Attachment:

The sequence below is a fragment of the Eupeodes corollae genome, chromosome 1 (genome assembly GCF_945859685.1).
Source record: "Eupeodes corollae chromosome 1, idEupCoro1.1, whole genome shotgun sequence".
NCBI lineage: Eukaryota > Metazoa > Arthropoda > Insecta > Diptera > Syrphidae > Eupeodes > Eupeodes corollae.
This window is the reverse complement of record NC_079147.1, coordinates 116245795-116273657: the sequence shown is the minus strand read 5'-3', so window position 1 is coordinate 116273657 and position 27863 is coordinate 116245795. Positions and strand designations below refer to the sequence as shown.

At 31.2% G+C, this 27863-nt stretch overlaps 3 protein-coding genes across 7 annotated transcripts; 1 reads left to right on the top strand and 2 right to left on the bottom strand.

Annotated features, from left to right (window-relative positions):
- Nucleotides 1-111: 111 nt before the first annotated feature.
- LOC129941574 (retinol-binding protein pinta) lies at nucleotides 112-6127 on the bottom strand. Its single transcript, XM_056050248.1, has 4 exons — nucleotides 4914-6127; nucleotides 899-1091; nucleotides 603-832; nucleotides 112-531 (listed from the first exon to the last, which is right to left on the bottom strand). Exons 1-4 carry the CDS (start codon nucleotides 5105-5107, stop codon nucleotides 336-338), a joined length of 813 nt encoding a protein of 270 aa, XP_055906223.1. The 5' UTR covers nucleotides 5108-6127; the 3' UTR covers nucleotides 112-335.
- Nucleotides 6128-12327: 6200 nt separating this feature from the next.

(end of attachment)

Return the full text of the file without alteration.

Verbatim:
The sequence below is a fragment of the Eupeodes corollae genome, chromosome 1 (genome assembly GCF_945859685.1).
Source record: "Eupeodes corollae chromosome 1, idEupCoro1.1, whole genome shotgun sequence".
NCBI lineage: Eukaryota > Metazoa > Arthropoda > Insecta > Diptera > Syrphidae > Eupeodes > Eupeodes corollae.
This window is the reverse complement of record NC_079147.1, coordinates 116245795-116273657: the sequence shown is the minus strand read 5'-3', so window position 1 is coordinate 116273657 and position 27863 is coordinate 116245795. Positions and strand designations below refer to the sequence as shown.

At 31.2% G+C, this 27863-nt stretch overlaps 3 protein-coding genes across 7 annotated transcripts; 1 reads left to right on the top strand and 2 right to left on the bottom strand.

Annotated features, from left to right (window-relative positions):
- Nucleotides 1-111: 111 nt before the first annotated feature.
- LOC129941574 (retinol-binding protein pinta) lies at nucleotides 112-6127 on the bottom strand. Its single transcript, XM_056050248.1, has 4 exons — nucleotides 4914-6127; nucleotides 899-1091; nucleotides 603-832; nucleotides 112-531 (listed from the first exon to the last, which is right to left on the bottom strand). Exons 1-4 carry the CDS (start codon nucleotides 5105-5107, stop codon nucleotides 336-338), a joined length of 813 nt encoding a protein of 270 aa, XP_055906223.1. The 5' UTR covers nucleotides 5108-6127; the 3' UTR covers nucleotides 112-335.
- Nucleotides 6128-12327: 6200 nt separating this feature from the next.